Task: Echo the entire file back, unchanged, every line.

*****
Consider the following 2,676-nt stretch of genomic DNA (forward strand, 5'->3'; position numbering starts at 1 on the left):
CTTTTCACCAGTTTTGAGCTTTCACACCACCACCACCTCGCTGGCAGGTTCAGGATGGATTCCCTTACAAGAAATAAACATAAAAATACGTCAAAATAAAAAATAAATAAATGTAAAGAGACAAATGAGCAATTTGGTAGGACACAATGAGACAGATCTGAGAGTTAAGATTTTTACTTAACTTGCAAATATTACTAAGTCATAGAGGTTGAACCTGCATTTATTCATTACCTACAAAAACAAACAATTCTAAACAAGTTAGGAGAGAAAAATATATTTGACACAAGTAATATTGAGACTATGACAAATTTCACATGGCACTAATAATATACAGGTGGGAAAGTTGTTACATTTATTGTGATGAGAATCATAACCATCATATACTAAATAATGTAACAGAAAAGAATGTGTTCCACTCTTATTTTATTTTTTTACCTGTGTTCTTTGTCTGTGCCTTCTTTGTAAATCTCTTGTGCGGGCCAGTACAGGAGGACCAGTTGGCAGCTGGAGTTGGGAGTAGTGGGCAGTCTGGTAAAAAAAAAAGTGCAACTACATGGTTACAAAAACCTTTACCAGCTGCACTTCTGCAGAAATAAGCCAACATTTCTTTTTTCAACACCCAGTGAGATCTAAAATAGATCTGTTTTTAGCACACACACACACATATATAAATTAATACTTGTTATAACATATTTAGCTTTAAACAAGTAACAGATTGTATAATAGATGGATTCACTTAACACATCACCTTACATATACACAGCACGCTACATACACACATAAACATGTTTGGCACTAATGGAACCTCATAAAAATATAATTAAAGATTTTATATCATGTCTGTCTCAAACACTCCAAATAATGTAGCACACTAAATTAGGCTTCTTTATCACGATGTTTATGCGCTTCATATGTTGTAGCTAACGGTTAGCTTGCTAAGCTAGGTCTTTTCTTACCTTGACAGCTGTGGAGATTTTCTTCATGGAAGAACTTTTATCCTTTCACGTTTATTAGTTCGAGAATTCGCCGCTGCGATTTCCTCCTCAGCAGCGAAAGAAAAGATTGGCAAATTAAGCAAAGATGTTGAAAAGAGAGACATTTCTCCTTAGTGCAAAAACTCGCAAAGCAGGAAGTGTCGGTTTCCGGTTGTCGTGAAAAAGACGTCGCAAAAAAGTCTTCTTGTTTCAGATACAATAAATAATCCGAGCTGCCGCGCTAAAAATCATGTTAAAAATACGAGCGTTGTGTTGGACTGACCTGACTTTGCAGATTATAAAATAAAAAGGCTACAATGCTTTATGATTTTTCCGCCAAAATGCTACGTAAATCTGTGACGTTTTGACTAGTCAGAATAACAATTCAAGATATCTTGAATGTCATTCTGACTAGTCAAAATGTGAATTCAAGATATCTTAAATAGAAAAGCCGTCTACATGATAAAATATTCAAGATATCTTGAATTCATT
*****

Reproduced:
Consider the following 2,676-nt stretch of genomic DNA (forward strand, 5'->3'; position numbering starts at 1 on the left):
CTTTTCACCAGTTTTGAGCTTTCACACCACCACCACCTCGCTGGCAGGTTCAGGATGGATTCCCTTACAAGAAATAAACATAAAAATACGTCAAAATAAAAAATAAATAAATGTAAAGAGACAAATGAGCAATTTGGTAGGACACAATGAGACAGATCTGAGAGTTAAGATTTTTACTTAACTTGCAAATATTACTAAGTCATAGAGGTTGAACCTGCATTTATTCATTACCTACAAAAACAAACAATTCTAAACAAGTTAGGAGAGAAAAATATATTTGACACAAGTAATATTGAGACTATGACAAATTTCACATGGCACTAATAATATACAGGTGGGAAAGTTGTTACATTTATTGTGATGAGAATCATAACCATCATATACTAAATAATGTAACAGAAAAGAATGTGTTCCACTCTTATTTTATTTTTTTACCTGTGTTCTTTGTCTGTGCCTTCTTTGTAAATCTCTTGTGCGGGCCAGTACAGGAGGACCAGTTGGCAGCTGGAGTTGGGAGTAGTGGGCAGTCTGGTAAAAAAAAAAGTGCAACTACATGGTTACAAAAACCTTTACCAGCTGCACTTCTGCAGAAATAAGCCAACATTTCTTTTTTCAACACCCAGTGAGATCTAAAATAGATCTGTTTTTAGCACACACACACACATATATAAATTAATACTTGTTATAACATATTTAGCTTTAAACAAGTAACAGATTGTATAATAGATGGATTCACTTAACACATCACCTTACATATACACAGCACGCTACATACACACATAAACATGTTTGGCACTAATGGAACCTCATAAAAATATAATTAAAGATTTTATATCATGTCTGTCTCAAACACTCCAAATAATGTAGCACACTAAATTAGGCTTCTTTATCACGATGTTTATGCGCTTCATATGTTGTAGCTAACGGTTAGCTTGCTAAGCTAGGTCTTTTCTTACCTTGACAGCTGTGGAGATTTTCTTCATGGAAGAACTTTTATCCTTTCACGTTTATTAGTTCGAGAATTCGCCGCTGCGATTTCCTCCTCAGCAGCGAAAGAAAAGATTGGCAAATTAAGCAAAGATGTTGAAAAGAGAGACATTTCTCCTTAGTGCAAAAACTCGCAAAGCAGGAAGTGTCGGTTTCCGGTTGTCGTGAAAAAGACGTCGCAAAAAAGTCTTCTTGTTTCAGATACAATAAATAATCCGAGCTGCCGCGCTAAAAATCATGTTAAAAATACGAGCGTTGTGTTGGACTGACCTGACTTTGCAGATTATAAAATAAAAAGGCTACAATGCTTTATGATTTTTCCGCCAAAATGCTACGTAAATCTGTGACGTTTTGACTAGTCAGAATAACAATTCAAGATATCTTGAATGTCATTCTGACTAGTCAAAATGTGAATTCAAGATATCTTAAATAGAAAAGCCGTCTACATGATAAAATATTCAAGATATCTTGAATTCATT